Q. If an arbitration agreement was entered into by the parties in Beis Din, what is its validity in secular court? Can an attorney set aside a Beis Din determination?

A.      It is axiomatic that every Beis Din proceeding must comply with both halachic and secular procedural rules. Once the parties agree to be bound by a Beis Din, its decision has the full force of law as if a secular court rendered the decision. In accordance with the New York law, the prevailing party can enforce the Beis Din decision by asking the secular court, within one year, to confirm the decision. Once confirmed, it is enforceable like any other secular court decision.  Actually, in one respect, the Beis Din’s decision is even “stronger” than that of a secular court as there is generally no right of appeal from a Beis Din decision. It is final. The reason for this is that the Alternative Dispute Resolution (i.e., arbitration) is supposed to bring an end to litigation and allowing appeals defeats this purpose. The only way a party can effectively appeal a Beis Din decision, is if either party prevails upon the secular courts to recognize that one or more defects of Article 75 were violated. (See CPLR sect. 7511(2)(b); See Golding v. Golding, 176 AD2d 20 (1st Dept. 1992); (the Court overturned the Beis Din ruling due to the coercion placed upon the woman to accept the Get)). However, a Beis Din ruling regarding “child custody and visitation” can always be revisited as the courts will always inquire as to the “best interests of the child”.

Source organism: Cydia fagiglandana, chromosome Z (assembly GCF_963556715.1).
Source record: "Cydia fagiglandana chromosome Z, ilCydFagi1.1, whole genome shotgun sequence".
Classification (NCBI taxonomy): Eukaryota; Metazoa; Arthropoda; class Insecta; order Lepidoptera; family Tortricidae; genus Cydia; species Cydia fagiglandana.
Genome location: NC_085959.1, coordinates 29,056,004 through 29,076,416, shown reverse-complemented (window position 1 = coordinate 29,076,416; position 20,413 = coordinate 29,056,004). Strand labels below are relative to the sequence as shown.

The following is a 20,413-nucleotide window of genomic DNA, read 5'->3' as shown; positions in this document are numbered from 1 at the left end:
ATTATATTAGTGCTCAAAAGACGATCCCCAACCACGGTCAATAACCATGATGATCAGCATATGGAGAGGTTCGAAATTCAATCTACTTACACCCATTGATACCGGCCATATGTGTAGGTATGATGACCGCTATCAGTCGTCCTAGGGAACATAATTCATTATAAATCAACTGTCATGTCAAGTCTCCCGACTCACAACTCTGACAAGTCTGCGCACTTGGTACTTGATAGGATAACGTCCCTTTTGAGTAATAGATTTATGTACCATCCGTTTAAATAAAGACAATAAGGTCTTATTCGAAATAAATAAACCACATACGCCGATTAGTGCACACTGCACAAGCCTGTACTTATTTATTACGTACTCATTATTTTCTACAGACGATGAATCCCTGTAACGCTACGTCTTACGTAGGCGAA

Q. What is a woman’s recourse in the event of ineffective or unsatisfactory enforcement by a Beis Din of such agreements? Can a woman bring these isolated matters to secular court?

A.      A woman should consult with an attorney or Rabbi as to the enforcement power of the agreement she made in Beis Din. A binding arbitration agreement made between the parties has great weight when considered by the secular courts and will generally not be reviewed unless there has been a substantial change in circumstances and only after a six-month period has elapsed. However, as an agreement regarding visitation, and custody, and child support address the “best interest of the child”, civil court can review the agreement and therefore an agreement made in Beis Din may have no lasting enforcement power. Moreover, usually not before a six-month period has elapsed. Secular courts will also consider whether or not a party was coerced into signing the agreement in deciding whether to uphold the Beis Din ruling. (See Schwartz v. Schwartz, 583 N.Y.S.2d 716 (Kings Co. 1992).

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The opinions expressed at or through this site are the opinions of the individual author and may not reflect the opinions of Kol-Isha.org. The articles have been reprinted without editorial input or comment.